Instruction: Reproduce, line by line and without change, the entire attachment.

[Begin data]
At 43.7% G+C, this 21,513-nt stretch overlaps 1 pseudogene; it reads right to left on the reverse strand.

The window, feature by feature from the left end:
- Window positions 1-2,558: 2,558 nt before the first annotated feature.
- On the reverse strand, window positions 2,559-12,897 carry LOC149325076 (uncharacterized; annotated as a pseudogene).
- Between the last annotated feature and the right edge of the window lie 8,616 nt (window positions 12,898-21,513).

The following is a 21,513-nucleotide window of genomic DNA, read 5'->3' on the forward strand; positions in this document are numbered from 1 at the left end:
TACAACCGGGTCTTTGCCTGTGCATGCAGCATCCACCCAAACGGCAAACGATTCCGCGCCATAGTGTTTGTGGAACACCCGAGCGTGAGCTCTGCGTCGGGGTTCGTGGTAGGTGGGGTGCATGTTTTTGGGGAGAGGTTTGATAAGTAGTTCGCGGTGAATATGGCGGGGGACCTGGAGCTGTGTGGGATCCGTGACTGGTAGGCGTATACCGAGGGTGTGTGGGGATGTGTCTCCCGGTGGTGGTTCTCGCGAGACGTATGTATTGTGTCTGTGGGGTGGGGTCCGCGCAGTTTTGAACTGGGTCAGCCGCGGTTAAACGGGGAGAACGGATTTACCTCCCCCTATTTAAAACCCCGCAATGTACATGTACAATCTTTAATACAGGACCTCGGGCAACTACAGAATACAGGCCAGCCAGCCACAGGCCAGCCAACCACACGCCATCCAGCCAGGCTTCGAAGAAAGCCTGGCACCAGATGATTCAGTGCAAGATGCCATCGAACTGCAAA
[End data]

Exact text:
At 43.7% G+C, this 21,513-nt stretch overlaps 1 pseudogene; it reads right to left on the reverse strand.

The window, feature by feature from the left end:
- Window positions 1-2,558: 2,558 nt before the first annotated feature.
- On the reverse strand, window positions 2,559-12,897 carry LOC149325076 (uncharacterized; annotated as a pseudogene).
- Between the last annotated feature and the right edge of the window lie 8,616 nt (window positions 12,898-21,513).

The following is a 21,513-nucleotide window of genomic DNA, read 5'->3' on the forward strand; positions in this document are numbered from 1 at the left end:
TACAACCGGGTCTTTGCCTGTGCATGCAGCATCCACCCAAACGGCAAACGATTCCGCGCCATAGTGTTTGTGGAACACCCGAGCGTGAGCTCTGCGTCGGGGTTCGTGGTAGGTGGGGTGCATGTTTTTGGGGAGAGGTTTGATAAGTAGTTCGCGGTGAATATGGCGGGGGACCTGGAGCTGTGTGGGATCCGTGACTGGTAGGCGTATACCGAGGGTGTGTGGGGATGTGTCTCCCGGTGGTGGTTCTCGCGAGACGTATGTATTGTGTCTGTGGGGTGGGGTCCGCGCAGTTTTGAACTGGGTCAGCCGCGGTTAAACGGGGAGAACGGATTTACCTCCCCCTATTTAAAACCCCGCAATGTACATGTACAATCTTTAATACAGGACCTCGGGCAACTACAGAATACAGGCCAGCCAGCCACAGGCCAGCCAACCACACGCCATCCAGCCAGGCTTCGAAGAAAGCCTGGCACCAGATGATTCAGTGCAAGATGCCATCGAACTGCAAA